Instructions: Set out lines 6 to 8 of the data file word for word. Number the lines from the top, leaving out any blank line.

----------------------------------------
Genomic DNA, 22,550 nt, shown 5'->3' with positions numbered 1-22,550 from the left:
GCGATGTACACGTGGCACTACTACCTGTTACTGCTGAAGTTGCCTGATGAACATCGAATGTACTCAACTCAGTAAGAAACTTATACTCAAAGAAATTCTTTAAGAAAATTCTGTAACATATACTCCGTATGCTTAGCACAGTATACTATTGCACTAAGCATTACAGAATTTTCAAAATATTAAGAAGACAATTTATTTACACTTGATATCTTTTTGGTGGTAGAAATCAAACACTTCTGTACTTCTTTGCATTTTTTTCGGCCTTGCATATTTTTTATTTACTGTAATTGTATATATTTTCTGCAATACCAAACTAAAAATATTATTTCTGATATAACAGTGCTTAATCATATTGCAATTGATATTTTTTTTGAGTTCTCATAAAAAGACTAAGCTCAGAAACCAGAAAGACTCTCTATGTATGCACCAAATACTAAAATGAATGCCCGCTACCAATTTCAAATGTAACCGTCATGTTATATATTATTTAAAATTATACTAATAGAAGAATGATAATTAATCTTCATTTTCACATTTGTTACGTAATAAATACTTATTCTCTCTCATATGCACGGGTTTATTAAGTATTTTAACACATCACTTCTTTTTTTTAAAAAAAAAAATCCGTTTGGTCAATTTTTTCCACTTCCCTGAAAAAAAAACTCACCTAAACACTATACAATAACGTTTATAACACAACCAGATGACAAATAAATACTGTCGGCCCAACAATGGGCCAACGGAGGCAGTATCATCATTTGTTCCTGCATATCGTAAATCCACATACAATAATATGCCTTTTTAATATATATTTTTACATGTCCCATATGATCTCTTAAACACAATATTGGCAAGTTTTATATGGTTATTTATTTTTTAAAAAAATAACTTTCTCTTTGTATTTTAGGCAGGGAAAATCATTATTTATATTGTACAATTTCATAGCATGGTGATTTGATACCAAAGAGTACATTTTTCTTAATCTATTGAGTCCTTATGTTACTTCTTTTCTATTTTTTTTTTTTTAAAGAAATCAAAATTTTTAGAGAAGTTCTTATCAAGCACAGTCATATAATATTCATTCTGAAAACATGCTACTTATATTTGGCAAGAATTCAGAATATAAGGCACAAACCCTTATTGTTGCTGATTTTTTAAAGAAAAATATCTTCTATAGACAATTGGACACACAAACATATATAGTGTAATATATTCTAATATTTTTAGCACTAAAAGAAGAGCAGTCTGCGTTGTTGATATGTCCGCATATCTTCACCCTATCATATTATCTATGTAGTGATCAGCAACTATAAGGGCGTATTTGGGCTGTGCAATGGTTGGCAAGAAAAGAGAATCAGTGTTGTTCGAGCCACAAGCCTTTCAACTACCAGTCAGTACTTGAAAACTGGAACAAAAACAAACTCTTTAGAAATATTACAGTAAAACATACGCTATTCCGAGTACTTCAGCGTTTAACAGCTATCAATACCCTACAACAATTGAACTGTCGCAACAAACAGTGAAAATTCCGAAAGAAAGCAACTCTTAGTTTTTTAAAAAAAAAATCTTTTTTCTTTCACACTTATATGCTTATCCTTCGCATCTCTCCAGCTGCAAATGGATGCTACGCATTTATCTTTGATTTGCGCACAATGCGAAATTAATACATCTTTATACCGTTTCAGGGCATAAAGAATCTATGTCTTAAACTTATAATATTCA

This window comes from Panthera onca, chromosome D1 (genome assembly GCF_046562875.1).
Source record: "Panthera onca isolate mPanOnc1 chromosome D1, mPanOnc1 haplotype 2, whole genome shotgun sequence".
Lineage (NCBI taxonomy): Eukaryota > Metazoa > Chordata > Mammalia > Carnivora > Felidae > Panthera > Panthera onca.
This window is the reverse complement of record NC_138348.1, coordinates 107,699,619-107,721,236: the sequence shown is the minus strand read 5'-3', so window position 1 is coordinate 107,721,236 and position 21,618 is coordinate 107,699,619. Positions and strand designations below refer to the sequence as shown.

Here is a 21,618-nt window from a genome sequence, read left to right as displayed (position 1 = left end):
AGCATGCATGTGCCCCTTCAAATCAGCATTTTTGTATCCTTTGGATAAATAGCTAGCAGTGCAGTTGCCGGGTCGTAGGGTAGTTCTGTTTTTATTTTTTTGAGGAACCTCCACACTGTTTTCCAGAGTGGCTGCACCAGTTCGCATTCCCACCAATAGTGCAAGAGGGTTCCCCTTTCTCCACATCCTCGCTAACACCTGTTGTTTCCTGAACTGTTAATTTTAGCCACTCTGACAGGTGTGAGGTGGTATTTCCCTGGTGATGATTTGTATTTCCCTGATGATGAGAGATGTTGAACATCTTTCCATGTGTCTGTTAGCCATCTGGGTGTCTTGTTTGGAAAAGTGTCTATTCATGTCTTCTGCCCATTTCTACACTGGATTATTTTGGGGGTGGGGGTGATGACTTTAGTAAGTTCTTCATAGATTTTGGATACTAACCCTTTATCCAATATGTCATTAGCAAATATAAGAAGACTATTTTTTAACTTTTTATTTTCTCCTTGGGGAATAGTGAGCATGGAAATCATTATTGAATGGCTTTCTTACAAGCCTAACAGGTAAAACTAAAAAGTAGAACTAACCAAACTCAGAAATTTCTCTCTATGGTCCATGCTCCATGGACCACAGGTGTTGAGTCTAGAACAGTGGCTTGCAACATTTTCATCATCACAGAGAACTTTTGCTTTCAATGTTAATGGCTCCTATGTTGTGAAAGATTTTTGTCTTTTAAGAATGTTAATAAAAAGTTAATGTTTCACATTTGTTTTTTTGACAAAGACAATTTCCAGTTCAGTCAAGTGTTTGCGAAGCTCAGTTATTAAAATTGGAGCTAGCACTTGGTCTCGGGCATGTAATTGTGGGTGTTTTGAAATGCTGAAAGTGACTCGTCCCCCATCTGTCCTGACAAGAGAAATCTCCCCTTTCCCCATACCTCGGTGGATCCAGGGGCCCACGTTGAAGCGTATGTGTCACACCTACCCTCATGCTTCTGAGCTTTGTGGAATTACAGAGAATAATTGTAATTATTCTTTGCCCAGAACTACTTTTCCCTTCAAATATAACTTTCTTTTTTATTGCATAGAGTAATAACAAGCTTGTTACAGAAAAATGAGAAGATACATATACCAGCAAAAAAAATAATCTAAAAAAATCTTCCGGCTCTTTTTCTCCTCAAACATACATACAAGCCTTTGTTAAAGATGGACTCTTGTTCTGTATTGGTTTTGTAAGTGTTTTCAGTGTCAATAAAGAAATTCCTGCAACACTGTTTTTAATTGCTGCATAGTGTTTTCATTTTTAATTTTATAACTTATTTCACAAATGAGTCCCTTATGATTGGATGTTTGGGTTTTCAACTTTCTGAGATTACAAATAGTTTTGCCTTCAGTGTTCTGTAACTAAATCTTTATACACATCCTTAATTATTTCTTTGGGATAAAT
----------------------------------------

This window is the reverse complement of record NC_138348.1, coordinates 107,699,619-107,721,236: the sequence shown is the minus strand read 5'-3', so window position 1 is coordinate 107,721,236 and position 21,618 is coordinate 107,699,619. Positions and strand designations below refer to the sequence as shown.

Here is a 21,618-nt window from a genome sequence, read left to right as displayed (position 1 = left end):
AGCATGCATGTGCCCCTTCAAATCAGCATTTTTGTATCCTTTGGATAAATAGCTAGCAGTGCAGTTGCCGGGTCGTAGGGTAGTTCTGTTTTTATTTTTTTGAGGAACCTCCACACTGTTTTCCAGAGTGGCTGCACCAGTTCGCATTCCCACCAATAGTGCAAGAGGGTTCCCCTTTCTCCACATCCTCGCTAACACCTGTTGTTTCCTGAACTGTTAATTTTAGCCACTCTGACAGGTGTGAGGTGGTATTTCCCTGGTGATGATTTGTATTTCCCTGATGATGAGAGATGTTGAACATCTTTCCATGTGTCTGTTAGCCATCTGGGTGTCTTGTTTGGAAAAGTGTCTATTCATGTCTTCTGCCCATTTCTACACTGGATTATTTTGGGGGTGGGGGTGATGACTTTAGTAAGTTCTTCATAGATTTTGGATACTAACCCTTTATCCAATATGTCATTAGCAAATATAAGAAGACTATTTTTTAACTTTTTATTTTCTCCTTGGGGAATAGTGAGCATGGAAATCATTATTGAATGGCTTTCTTACAAGCCTAACAGGTAAAACTAAAAAGTAGAACTAACCAAACTCAGAAATTTCTCTCTATGGTCCATGCTCCATGGACCACAGGTGTTGAGTCTAGAACAGTGGCTTGCAACATTTTCATCATCACAGAGAACTTTTGCTTTCAATGTTAATGGCTCCTATGTTGTGAAAGATTTTTGTCTTTTAAGAATGTTAATAAAAAGTTAATGTTTCACATTTGTTTTTTTGACAAAGACAATTTCCAGTTCAGTCAAGTGTTTGCGAAGCTCAGTTATTAAAATTGGAGCTAGCACTTGGTCTCGGGCATGTAATTGTGGGTGTTTTGAAATGCTGAAAGTGACTCGTCCCCCATCTGTCCTGACAAGAGAAATCTCCCCTTTCCCCATACCTCGGTGGATCCAGGGGCCCACGTTGAAGCGTATGTGTCACACCTACCCTCATGCTTCTGAGCTTTGTGGAATTACAGAGAATAATTGTAATTATTCTTTGCCCAGAACTACTTTTCCCTTCAAATATAACTTTCTTTTTTATTGCATAGAGTAATAACAAGCTTGTTACAGAAAAATGAGAAGATACATATACCAGCAAAAAAAATAATCTAAAAAAATCTTCCGGCTCTTTTTCTCCTCAAACATACATACAAGCCTTTGTTAAAGATGGACTCTTGTTCTGTATTGGTTTTGTAAGTGTTTTCAGTGTCAATAAAGAAATTCCTGCAACACTGTTTTTAATTGCTGCATAGTGTTTTCATTTTTAATTTTATAACTTATTTCACAAATGAGTCCCTTATGATTGGATGTTTGGGTTTTCAACTTTCTGAGATTACAAATAGTTTTGCCTTCAGTGTTCTGTAACTAAATCTTTATACACATCCTTAATTATTTCTTTGGGATAAAT